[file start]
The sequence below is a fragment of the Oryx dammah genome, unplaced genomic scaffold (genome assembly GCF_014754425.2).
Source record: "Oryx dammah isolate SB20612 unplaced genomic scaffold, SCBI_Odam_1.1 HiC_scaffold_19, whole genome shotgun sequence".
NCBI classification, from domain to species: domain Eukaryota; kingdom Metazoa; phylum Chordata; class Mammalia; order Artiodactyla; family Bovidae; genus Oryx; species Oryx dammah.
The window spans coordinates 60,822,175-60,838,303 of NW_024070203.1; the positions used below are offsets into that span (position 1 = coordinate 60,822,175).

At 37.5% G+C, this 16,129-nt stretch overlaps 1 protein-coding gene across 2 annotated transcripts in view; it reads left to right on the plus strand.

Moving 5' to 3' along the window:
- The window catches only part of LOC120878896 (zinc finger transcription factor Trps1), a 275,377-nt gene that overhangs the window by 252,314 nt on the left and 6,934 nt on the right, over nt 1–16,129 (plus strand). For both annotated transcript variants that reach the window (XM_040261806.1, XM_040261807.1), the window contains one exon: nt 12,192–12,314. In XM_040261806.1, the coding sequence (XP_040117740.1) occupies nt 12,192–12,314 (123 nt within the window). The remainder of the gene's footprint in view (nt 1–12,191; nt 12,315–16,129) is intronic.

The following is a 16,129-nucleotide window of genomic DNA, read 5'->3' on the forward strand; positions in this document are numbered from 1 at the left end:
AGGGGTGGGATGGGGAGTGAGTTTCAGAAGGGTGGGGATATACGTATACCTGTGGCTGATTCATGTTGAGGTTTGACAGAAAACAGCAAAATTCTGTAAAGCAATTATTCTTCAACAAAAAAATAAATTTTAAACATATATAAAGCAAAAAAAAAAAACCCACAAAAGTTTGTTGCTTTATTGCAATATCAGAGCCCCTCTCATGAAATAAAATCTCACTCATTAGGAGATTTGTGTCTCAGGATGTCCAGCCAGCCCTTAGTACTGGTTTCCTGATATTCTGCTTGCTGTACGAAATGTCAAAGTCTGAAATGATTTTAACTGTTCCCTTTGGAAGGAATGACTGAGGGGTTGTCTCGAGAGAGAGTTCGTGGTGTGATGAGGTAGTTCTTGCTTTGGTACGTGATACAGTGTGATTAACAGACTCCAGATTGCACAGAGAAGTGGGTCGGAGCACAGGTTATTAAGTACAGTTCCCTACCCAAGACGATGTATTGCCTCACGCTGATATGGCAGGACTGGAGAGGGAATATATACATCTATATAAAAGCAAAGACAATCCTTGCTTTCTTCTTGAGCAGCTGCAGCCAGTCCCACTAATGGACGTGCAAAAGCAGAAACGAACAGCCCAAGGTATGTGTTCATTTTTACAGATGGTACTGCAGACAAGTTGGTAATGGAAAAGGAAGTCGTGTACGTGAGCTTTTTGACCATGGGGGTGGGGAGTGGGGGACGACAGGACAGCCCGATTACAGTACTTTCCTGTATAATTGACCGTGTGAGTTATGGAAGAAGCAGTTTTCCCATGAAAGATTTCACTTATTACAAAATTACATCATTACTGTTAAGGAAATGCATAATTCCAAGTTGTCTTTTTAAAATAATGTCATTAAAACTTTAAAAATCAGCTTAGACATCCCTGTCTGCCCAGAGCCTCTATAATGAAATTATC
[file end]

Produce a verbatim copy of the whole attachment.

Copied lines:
The sequence below is a fragment of the Oryx dammah genome, unplaced genomic scaffold (genome assembly GCF_014754425.2).
Source record: "Oryx dammah isolate SB20612 unplaced genomic scaffold, SCBI_Odam_1.1 HiC_scaffold_19, whole genome shotgun sequence".
NCBI classification, from domain to species: domain Eukaryota; kingdom Metazoa; phylum Chordata; class Mammalia; order Artiodactyla; family Bovidae; genus Oryx; species Oryx dammah.
The window spans coordinates 60,822,175-60,838,303 of NW_024070203.1; the positions used below are offsets into that span (position 1 = coordinate 60,822,175).

At 37.5% G+C, this 16,129-nt stretch overlaps 1 protein-coding gene across 2 annotated transcripts in view; it reads left to right on the plus strand.

Moving 5' to 3' along the window:
- The window catches only part of LOC120878896 (zinc finger transcription factor Trps1), a 275,377-nt gene that overhangs the window by 252,314 nt on the left and 6,934 nt on the right, over nt 1–16,129 (plus strand). For both annotated transcript variants that reach the window (XM_040261806.1, XM_040261807.1), the window contains one exon: nt 12,192–12,314. In XM_040261806.1, the coding sequence (XP_040117740.1) occupies nt 12,192–12,314 (123 nt within the window). The remainder of the gene's footprint in view (nt 1–12,191; nt 12,315–16,129) is intronic.

The following is a 16,129-nucleotide window of genomic DNA, read 5'->3' on the forward strand; positions in this document are numbered from 1 at the left end:
AGGGGTGGGATGGGGAGTGAGTTTCAGAAGGGTGGGGATATACGTATACCTGTGGCTGATTCATGTTGAGGTTTGACAGAAAACAGCAAAATTCTGTAAAGCAATTATTCTTCAACAAAAAAATAAATTTTAAACATATATAAAGCAAAAAAAAAAAACCCACAAAAGTTTGTTGCTTTATTGCAATATCAGAGCCCCTCTCATGAAATAAAATCTCACTCATTAGGAGATTTGTGTCTCAGGATGTCCAGCCAGCCCTTAGTACTGGTTTCCTGATATTCTGCTTGCTGTACGAAATGTCAAAGTCTGAAATGATTTTAACTGTTCCCTTTGGAAGGAATGACTGAGGGGTTGTCTCGAGAGAGAGTTCGTGGTGTGATGAGGTAGTTCTTGCTTTGGTACGTGATACAGTGTGATTAACAGACTCCAGATTGCACAGAGAAGTGGGTCGGAGCACAGGTTATTAAGTACAGTTCCCTACCCAAGACGATGTATTGCCTCACGCTGATATGGCAGGACTGGAGAGGGAATATATACATCTATATAAAAGCAAAGACAATCCTTGCTTTCTTCTTGAGCAGCTGCAGCCAGTCCCACTAATGGACGTGCAAAAGCAGAAACGAACAGCCCAAGGTATGTGTTCATTTTTACAGATGGTACTGCAGACAAGTTGGTAATGGAAAAGGAAGTCGTGTACGTGAGCTTTTTGACCATGGGGGTGGGGAGTGGGGGACGACAGGACAGCCCGATTACAGTACTTTCCTGTATAATTGACCGTGTGAGTTATGGAAGAAGCAGTTTTCCCATGAAAGATTTCACTTATTACAAAATTACATCATTACTGTTAAGGAAATGCATAATTCCAAGTTGTCTTTTTAAAATAATGTCATTAAAACTTTAAAAATCAGCTTAGACATCCCTGTCTGCCCAGAGCCTCTATAATGAAATTATC